YouTube’s audience has historically skewed younger than Google or Facebook. While 73% of U.S. adults say they use YouTube, 90% of 18 to 24 year-olds say they use it, according to a 2019 survey from Pew Research. So the brands that are finding the most success on YouTube still are the ones with younger audiences.
Daniel Pahl, vp of media and acquisition for TechStyle, which owns Fabletics and Savage X Fenty, said at the end of 2018 that the company started shifting money away from dedicated to traditional linear television towards YouTube and other digital platforms. Now, roughly 10% of its media spend goes towards YouTube.
“The target audience for our brands is a younger demographic and since we’ve seen a substantial shift in media consumption over the past five years in the younger demos, YouTube with its vast targeting opportunities and massive reach is the perfect platform to reach that younger audience,” Pahl wrote in an email.
Despite the fact that YouTube has sought to expand the number of ad formats that require less creative, Pahl said that TechStyle has found that “the creative is the number one factor for success on YouTube.” last year, TechStyle tested more than 600 different types of ads on YouTube across its five brands, ranging from more traditional TV style ads to ads that they specifically produced for YouTube, and ads that featured influencers. Pahl said that TechStyle found that ads featuring influencers performed the best.
For years, brands have been hesitant to invest in YouTube for a few reasons. One is that, the nature of YouTube as a video-based platform, brands assumed they would have to spend thousands of dollars producing their own videos to see success on the platform.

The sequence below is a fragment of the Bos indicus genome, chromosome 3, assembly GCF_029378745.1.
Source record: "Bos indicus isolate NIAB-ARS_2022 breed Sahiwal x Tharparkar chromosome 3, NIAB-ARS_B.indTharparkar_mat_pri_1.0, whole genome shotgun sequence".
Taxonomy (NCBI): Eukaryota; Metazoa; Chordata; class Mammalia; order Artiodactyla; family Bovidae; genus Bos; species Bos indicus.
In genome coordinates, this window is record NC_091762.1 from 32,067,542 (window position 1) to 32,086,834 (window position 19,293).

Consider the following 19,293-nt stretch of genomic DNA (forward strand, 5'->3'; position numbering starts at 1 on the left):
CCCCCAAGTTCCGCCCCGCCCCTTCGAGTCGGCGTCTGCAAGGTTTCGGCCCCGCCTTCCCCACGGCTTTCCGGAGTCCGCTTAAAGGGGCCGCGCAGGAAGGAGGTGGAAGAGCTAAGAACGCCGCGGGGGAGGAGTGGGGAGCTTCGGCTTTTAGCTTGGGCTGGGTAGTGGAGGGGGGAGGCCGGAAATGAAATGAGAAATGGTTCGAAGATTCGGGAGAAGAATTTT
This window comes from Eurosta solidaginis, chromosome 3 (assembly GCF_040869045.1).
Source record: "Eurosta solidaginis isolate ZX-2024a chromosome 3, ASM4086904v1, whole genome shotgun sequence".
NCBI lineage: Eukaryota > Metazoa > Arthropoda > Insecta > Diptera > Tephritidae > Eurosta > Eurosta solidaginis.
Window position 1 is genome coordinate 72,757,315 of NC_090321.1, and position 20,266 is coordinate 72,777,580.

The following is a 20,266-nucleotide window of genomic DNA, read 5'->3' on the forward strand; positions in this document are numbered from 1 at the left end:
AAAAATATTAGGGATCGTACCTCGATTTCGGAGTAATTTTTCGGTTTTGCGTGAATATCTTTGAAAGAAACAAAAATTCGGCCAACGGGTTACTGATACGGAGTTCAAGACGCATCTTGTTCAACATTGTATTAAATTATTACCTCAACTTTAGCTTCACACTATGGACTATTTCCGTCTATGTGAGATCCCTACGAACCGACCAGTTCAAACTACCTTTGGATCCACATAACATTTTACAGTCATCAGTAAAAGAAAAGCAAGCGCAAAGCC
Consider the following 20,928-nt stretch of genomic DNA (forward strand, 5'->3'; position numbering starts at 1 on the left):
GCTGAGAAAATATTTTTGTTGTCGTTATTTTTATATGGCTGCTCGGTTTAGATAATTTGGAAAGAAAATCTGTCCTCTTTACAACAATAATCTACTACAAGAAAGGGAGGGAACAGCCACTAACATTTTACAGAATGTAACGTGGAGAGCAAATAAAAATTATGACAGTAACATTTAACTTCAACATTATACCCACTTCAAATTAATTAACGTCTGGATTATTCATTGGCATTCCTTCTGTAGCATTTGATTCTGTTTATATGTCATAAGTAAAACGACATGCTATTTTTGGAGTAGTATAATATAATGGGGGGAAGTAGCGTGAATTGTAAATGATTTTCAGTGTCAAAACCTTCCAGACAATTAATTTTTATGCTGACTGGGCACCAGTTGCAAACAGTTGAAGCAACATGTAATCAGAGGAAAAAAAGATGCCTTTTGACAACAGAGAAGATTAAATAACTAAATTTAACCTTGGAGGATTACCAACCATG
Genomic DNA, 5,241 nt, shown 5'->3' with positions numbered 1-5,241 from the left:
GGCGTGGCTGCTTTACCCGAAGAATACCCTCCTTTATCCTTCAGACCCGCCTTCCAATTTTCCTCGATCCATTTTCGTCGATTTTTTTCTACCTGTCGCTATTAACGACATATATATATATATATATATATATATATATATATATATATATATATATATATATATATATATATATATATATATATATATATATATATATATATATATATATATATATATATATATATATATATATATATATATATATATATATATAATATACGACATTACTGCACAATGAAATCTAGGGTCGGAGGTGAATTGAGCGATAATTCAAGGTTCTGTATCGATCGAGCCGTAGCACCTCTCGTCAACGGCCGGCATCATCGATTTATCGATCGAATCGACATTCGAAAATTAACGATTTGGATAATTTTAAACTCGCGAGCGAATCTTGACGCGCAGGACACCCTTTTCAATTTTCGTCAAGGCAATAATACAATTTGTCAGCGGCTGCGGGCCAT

Additionally, YouTube has been viewed as more of a brand-building channel, rather than a place to run direct-response advertising, because in-stream ads were not as conducive to getting people to click than say, an ad within YouTube’s home page with a link to the company’s website. Then there’s the issue of brand safety — for years, keeping to keep ads off of offensive videos was like playing a game of whack-a-mole. But, in recent years, YouTube has attempted to make brands feel better about advertising on YouTube in a number of ways, for example by tightening up requirements for content creators to earn money from ads.
This steady push by Google to pitch YouTube as a place for product discovery as Amazon threatens to take away some of its retail advertising dollars.
“Google is now racing to become a power player in commerce faster than Amazon can become a power player in advertising,” Andrew Lipsman, e-commerce analyst at eMarketer, previously told Modern Retail.
Because YouTube is such a creative-heavy platform Pahl said that he would like to see YouTube add more ways to test the success of different types of creative. Constantine said that she’d like to see YouTube add even more targeting and ad placement options. But, as brands constantly look for digital advertising spaces that aren’t already swarmed by their competitors, expect YouTube to continue to heavily court them for their advertising dollars.
“The reach [on YouTube] is massive, and there are a lot more ways you can run YouTube ads than on say, Instagram” Doyle said.